By ROCCO THOMPSON
Starring: Ryan Guzman, Kyle Gallner, Alix Angelis
Directed by Damien LeVeck
Written by Damien LeVeck, Aaron Horwitz
Evil receives an update in THE CLEANSING HOUR, Shudder’s modern demonic possession joint from Damien LeVeck, based on he and Aaron Horwitz’s 2016 short of the same name.
Max (Ryan Guzman, The Boy Next Door) is a sham priest who hosts The Cleansing Hour, a popular web series in which he performs live, staged exorcisms to the delight of hundreds of thousands of subscribers. Though the studly padre gets all the money and adoration, his best friend and collaborator, Drew (Kyle Gallner, Jennifer’s Body) pulls the strings behind the scenes: making sure that the special effects go off without a hitch. With the pals under increasing pressure to grow their viewership, they get more than they bargained for when Drew’s fiancée, Lane (Alix Angelis) is forced to step in at the last minute for a no-show actor – falling victim to a real-life possession. With their careers on the line and Cleansing Hour fans glued to their screens across the world, Max and Drew will have to keep their wits about them to tangle with a nameless demonic entity that’s hungry to go viral.
LeVeck and Horwitz are obviously well-versed in the horror genre, but struggle to break the mold, despite THE CLEANSING HOUR’s of-the-moment hook. Most every gag feels like a hand-me-down from The Exorcist (1973) or any number of possession films that came after it, and the script doesn’t come through with enough self-awareness or subversion to make things feel fresh. There are some set pieces and elements that feel novel (a hokey pokey game from hell and an online database of Satan’s cohorts, for example), but everything else is very trope-y, especially in contrast to the ultra-modern setup. LeVeck does triple duty editing, with Jean-Philippe Bernier (Turbo Kid) serving as DP, and, visually, THE CLEANSING HOUR falls into a similar trap, with slick, well-considered visual styling that makes next to no impression because it looks and feels so much like everything else that wants to snatch the Shudder Original label.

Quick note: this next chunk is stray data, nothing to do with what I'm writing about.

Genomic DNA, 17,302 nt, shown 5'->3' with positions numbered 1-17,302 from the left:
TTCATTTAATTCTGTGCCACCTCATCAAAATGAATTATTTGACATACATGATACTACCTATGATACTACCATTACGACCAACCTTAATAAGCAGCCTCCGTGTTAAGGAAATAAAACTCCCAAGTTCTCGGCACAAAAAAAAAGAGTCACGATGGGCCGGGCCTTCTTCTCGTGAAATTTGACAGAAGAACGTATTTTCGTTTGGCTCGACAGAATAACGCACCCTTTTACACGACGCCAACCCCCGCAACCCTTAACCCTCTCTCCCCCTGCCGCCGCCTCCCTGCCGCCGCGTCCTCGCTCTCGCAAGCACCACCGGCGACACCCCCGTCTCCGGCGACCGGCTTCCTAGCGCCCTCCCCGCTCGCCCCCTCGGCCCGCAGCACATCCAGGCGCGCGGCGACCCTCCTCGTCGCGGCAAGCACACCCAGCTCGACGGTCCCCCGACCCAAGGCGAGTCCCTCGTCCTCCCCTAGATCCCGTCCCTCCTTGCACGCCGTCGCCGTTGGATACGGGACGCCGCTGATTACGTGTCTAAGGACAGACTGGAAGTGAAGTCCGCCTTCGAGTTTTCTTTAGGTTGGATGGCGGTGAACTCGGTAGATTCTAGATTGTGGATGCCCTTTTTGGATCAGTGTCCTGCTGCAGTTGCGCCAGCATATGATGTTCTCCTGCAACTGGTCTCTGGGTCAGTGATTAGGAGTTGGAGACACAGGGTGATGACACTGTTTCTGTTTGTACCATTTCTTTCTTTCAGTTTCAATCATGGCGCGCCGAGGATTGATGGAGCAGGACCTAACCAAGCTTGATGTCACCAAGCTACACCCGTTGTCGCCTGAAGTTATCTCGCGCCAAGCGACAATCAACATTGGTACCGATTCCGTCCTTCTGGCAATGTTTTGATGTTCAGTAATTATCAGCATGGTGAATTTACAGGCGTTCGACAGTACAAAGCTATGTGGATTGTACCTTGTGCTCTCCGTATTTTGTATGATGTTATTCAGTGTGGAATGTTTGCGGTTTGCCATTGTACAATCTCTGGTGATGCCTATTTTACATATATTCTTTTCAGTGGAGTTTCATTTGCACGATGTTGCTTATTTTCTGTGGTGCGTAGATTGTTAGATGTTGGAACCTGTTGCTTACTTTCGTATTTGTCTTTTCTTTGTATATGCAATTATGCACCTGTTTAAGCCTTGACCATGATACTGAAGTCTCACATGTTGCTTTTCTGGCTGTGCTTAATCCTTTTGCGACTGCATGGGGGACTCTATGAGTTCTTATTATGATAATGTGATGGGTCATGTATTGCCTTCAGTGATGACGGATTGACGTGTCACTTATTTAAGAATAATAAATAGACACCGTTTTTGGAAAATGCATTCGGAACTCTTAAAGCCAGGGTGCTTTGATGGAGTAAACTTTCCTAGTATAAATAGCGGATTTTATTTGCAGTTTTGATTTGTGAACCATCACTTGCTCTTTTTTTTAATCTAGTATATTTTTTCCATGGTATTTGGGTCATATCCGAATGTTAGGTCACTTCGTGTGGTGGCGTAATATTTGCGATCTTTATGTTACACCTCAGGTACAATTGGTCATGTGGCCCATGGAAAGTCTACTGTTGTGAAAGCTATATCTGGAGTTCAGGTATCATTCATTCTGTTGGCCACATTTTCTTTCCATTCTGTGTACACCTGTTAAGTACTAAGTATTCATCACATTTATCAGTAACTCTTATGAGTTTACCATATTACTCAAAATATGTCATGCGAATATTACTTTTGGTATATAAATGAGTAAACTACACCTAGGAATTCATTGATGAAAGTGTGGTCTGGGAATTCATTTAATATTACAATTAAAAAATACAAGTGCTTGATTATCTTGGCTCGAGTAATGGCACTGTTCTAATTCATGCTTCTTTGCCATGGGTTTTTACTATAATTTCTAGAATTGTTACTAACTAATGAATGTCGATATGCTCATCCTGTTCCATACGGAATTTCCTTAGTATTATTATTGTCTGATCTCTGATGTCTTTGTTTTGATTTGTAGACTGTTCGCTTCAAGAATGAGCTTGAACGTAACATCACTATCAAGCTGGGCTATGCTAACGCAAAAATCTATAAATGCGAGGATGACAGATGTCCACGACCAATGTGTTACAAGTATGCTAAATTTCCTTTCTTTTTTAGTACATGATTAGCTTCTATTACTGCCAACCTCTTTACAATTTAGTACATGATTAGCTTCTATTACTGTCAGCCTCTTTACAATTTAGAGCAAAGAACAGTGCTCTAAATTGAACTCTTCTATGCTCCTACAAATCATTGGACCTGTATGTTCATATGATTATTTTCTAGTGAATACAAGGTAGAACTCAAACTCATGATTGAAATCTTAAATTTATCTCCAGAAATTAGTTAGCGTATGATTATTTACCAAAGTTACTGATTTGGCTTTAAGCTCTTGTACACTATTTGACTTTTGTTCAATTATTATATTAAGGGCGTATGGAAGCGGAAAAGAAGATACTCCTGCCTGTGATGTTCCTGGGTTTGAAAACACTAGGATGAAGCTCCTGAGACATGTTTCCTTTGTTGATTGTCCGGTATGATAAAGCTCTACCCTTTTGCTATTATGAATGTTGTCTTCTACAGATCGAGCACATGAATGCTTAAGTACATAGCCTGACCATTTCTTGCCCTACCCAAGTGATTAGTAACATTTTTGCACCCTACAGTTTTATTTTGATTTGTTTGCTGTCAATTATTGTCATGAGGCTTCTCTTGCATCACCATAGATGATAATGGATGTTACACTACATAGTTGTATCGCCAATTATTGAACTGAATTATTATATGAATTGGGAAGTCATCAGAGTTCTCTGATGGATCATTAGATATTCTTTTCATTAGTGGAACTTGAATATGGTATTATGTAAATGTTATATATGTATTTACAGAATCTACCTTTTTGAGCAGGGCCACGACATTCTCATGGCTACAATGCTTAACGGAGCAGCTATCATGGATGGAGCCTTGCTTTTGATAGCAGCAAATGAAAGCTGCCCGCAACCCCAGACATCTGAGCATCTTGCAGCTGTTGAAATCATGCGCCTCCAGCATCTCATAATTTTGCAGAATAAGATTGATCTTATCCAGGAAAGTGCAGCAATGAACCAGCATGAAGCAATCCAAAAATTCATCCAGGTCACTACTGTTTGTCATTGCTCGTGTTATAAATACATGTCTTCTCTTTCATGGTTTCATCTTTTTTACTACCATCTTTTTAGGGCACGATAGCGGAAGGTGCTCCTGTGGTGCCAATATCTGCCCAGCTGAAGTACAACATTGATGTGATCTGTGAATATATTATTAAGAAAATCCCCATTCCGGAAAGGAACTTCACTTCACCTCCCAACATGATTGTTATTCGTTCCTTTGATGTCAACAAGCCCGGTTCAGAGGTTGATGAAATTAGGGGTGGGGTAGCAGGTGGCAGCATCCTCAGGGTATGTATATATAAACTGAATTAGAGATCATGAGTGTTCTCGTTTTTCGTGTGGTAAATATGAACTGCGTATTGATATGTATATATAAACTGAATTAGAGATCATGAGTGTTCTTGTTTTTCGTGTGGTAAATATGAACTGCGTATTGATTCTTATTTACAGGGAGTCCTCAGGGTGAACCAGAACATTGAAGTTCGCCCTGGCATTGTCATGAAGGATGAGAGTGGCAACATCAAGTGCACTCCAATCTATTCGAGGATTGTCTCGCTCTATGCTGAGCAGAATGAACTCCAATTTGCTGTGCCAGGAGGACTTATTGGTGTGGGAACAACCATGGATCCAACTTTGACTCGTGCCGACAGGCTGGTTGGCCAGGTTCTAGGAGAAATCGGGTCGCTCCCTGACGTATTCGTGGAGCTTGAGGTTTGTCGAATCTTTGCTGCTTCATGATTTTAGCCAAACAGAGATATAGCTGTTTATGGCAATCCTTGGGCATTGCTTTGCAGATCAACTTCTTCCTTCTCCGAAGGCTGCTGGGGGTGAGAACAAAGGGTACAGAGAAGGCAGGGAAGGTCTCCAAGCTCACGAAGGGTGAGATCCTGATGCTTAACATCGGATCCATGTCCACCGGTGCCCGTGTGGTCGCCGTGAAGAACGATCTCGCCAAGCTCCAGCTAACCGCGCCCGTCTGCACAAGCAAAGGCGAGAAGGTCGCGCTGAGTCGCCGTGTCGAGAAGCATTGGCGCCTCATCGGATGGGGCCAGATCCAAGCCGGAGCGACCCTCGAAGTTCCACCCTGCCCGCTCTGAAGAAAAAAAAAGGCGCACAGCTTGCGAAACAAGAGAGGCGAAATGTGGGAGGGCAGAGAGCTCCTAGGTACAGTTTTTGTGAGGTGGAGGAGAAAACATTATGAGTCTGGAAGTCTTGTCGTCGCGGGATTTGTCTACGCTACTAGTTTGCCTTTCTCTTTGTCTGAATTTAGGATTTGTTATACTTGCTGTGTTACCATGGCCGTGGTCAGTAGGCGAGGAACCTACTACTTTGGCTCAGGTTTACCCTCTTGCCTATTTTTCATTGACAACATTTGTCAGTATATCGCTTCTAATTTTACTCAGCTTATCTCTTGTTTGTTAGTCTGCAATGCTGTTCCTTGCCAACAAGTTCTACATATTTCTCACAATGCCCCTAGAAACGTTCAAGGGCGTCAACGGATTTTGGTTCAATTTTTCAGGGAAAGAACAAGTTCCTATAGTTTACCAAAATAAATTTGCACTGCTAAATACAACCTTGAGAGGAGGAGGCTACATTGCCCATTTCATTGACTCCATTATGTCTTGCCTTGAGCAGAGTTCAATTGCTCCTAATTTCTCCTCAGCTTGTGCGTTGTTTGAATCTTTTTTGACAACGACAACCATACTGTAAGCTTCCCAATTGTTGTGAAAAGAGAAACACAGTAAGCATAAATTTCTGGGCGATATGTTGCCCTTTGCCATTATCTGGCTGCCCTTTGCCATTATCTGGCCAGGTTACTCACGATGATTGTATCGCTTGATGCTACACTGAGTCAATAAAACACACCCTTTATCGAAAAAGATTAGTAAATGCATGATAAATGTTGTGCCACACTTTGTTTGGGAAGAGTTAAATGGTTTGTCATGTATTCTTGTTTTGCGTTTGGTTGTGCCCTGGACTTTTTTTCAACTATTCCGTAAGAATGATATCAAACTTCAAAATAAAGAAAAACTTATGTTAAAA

Guzman and Gallner are great fun to watch, and there’s a lot of humor in the idea that anyone at all could be fooled by the former’s Harlequin Romance holy man. Angelis is obviously having a blast: gnawing off fingers, roaring with manic glee, and giving perfectly-timed comic shoulder shrugs as the possessed fiancée. Though there’s a bit of an over-reliance on CGI (and it’s jussssst rough enough to take you right out of the action), the late film does bring some gloopy practical goodness to the table in service of a jaw-dropping finale that makes one wish what came before had such cheek and daring. But of course, better to go out with a bang than blow your wad prematurely, and THE CLEANSING HOUR gets points there.
Ultimately, what’s probably most frustrating about THE CLEANSING HOUR is how little it has to say about the white whale of online clicks and views. There’s nothing wrong with a shallow, thrill-a-minute demonic possession flick, but LeVeck and Horwitz do attempt to inject some social commentary into the proceedings, which almost feels as if it holds the film back from going full bore Sam Raimi. There’s also the perfunctory criticism of the Catholic Church which, though possibly a bit meatier, feels similarly limp.
As substantial as a communion wafer and marginally more enjoyable than Sunday school, THE CLEANSING HOUR feels torn between a funhouse style sensibility and the pretense of “saying something.” Though it goes out on a high note, LeVeck and Horwitz simply can’t quite go the distance in delivering a story that’s as fun or sharp as their wicked setup would suggest. Technically competent and filled with able performances, THE CLEANSING HOUR is a good enough time to add it to this year’s Halloween rotation, but it’s not a film to hit subscribe (or sell your soul) for.
THE CLEANSING HOUR is streaming now on Shudder.